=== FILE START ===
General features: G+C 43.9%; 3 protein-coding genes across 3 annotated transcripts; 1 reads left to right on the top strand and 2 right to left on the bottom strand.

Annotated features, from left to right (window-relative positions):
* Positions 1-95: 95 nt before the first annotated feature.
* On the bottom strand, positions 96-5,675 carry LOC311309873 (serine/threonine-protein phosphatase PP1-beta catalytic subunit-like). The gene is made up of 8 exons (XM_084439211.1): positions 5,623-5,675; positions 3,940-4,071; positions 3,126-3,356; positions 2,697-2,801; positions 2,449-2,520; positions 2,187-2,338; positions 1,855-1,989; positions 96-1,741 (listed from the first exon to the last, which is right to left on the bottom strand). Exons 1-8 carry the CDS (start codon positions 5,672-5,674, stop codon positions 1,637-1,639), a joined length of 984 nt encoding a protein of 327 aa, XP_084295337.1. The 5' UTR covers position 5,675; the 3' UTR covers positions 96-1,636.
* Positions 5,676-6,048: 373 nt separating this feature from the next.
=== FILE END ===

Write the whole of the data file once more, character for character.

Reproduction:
General features: G+C 43.9%; 3 protein-coding genes across 3 annotated transcripts; 1 reads left to right on the top strand and 2 right to left on the bottom strand.

Annotated features, from left to right (window-relative positions):
* Positions 1-95: 95 nt before the first annotated feature.
* On the bottom strand, positions 96-5,675 carry LOC311309873 (serine/threonine-protein phosphatase PP1-beta catalytic subunit-like). The gene is made up of 8 exons (XM_084439211.1): positions 5,623-5,675; positions 3,940-4,071; positions 3,126-3,356; positions 2,697-2,801; positions 2,449-2,520; positions 2,187-2,338; positions 1,855-1,989; positions 96-1,741 (listed from the first exon to the last, which is right to left on the bottom strand). Exons 1-8 carry the CDS (start codon positions 5,672-5,674, stop codon positions 1,637-1,639), a joined length of 984 nt encoding a protein of 327 aa, XP_084295337.1. The 5' UTR covers position 5,675; the 3' UTR covers positions 96-1,636.
* Positions 5,676-6,048: 373 nt separating this feature from the next.